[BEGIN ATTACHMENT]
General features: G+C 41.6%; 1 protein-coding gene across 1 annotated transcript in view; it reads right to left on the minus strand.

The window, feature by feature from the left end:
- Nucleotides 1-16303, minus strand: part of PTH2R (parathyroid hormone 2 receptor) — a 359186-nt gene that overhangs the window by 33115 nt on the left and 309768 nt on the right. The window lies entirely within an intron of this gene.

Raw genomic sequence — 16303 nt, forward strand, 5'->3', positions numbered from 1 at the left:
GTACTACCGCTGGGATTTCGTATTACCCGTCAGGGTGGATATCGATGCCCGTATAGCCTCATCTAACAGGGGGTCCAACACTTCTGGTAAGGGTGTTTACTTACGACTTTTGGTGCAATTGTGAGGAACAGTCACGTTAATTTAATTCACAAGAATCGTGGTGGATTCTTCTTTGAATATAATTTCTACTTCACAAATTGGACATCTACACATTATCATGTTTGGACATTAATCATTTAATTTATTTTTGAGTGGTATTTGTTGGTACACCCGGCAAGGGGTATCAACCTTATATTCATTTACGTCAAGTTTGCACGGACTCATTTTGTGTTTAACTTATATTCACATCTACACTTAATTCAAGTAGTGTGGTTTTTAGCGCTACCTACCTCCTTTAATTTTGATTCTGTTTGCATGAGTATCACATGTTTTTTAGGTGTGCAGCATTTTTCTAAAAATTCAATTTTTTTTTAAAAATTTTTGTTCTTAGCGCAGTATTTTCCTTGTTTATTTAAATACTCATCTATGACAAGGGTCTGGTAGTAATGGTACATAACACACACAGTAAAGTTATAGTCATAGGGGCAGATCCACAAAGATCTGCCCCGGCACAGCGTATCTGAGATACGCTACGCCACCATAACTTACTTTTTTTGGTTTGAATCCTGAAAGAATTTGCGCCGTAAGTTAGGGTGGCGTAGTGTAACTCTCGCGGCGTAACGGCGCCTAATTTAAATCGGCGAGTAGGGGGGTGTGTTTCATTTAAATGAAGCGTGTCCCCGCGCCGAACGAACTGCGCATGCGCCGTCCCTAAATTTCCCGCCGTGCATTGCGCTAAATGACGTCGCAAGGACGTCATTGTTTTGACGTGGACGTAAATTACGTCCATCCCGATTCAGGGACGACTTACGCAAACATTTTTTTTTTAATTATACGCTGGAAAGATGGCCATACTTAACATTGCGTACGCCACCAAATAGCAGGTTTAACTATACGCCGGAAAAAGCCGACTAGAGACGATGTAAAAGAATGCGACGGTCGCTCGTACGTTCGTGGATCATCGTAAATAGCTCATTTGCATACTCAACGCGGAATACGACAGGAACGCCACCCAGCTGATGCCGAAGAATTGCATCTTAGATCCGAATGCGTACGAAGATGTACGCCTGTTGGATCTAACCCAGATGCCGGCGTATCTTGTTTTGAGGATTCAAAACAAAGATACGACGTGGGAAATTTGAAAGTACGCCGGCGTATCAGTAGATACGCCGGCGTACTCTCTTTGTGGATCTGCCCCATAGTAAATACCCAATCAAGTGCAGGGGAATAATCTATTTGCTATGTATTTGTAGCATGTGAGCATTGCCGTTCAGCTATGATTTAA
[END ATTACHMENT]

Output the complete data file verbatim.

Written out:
General features: G+C 41.6%; 1 protein-coding gene across 1 annotated transcript in view; it reads right to left on the minus strand.

The window, feature by feature from the left end:
- Nucleotides 1-16303, minus strand: part of PTH2R (parathyroid hormone 2 receptor) — a 359186-nt gene that overhangs the window by 33115 nt on the left and 309768 nt on the right. The window lies entirely within an intron of this gene.

Raw genomic sequence — 16303 nt, forward strand, 5'->3', positions numbered from 1 at the left:
GTACTACCGCTGGGATTTCGTATTACCCGTCAGGGTGGATATCGATGCCCGTATAGCCTCATCTAACAGGGGGTCCAACACTTCTGGTAAGGGTGTTTACTTACGACTTTTGGTGCAATTGTGAGGAACAGTCACGTTAATTTAATTCACAAGAATCGTGGTGGATTCTTCTTTGAATATAATTTCTACTTCACAAATTGGACATCTACACATTATCATGTTTGGACATTAATCATTTAATTTATTTTTGAGTGGTATTTGTTGGTACACCCGGCAAGGGGTATCAACCTTATATTCATTTACGTCAAGTTTGCACGGACTCATTTTGTGTTTAACTTATATTCACATCTACACTTAATTCAAGTAGTGTGGTTTTTAGCGCTACCTACCTCCTTTAATTTTGATTCTGTTTGCATGAGTATCACATGTTTTTTAGGTGTGCAGCATTTTTCTAAAAATTCAATTTTTTTTTAAAAATTTTTGTTCTTAGCGCAGTATTTTCCTTGTTTATTTAAATACTCATCTATGACAAGGGTCTGGTAGTAATGGTACATAACACACACAGTAAAGTTATAGTCATAGGGGCAGATCCACAAAGATCTGCCCCGGCACAGCGTATCTGAGATACGCTACGCCACCATAACTTACTTTTTTTGGTTTGAATCCTGAAAGAATTTGCGCCGTAAGTTAGGGTGGCGTAGTGTAACTCTCGCGGCGTAACGGCGCCTAATTTAAATCGGCGAGTAGGGGGGTGTGTTTCATTTAAATGAAGCGTGTCCCCGCGCCGAACGAACTGCGCATGCGCCGTCCCTAAATTTCCCGCCGTGCATTGCGCTAAATGACGTCGCAAGGACGTCATTGTTTTGACGTGGACGTAAATTACGTCCATCCCGATTCAGGGACGACTTACGCAAACATTTTTTTTTTAATTATACGCTGGAAAGATGGCCATACTTAACATTGCGTACGCCACCAAATAGCAGGTTTAACTATACGCCGGAAAAAGCCGACTAGAGACGATGTAAAAGAATGCGACGGTCGCTCGTACGTTCGTGGATCATCGTAAATAGCTCATTTGCATACTCAACGCGGAATACGACAGGAACGCCACCCAGCTGATGCCGAAGAATTGCATCTTAGATCCGAATGCGTACGAAGATGTACGCCTGTTGGATCTAACCCAGATGCCGGCGTATCTTGTTTTGAGGATTCAAAACAAAGATACGACGTGGGAAATTTGAAAGTACGCCGGCGTATCAGTAGATACGCCGGCGTACTCTCTTTGTGGATCTGCCCCATAGTAAATACCCAATCAAGTGCAGGGGAATAATCTATTTGCTATGTATTTGTAGCATGTGAGCATTGCCGTTCAGCTATGATTTAA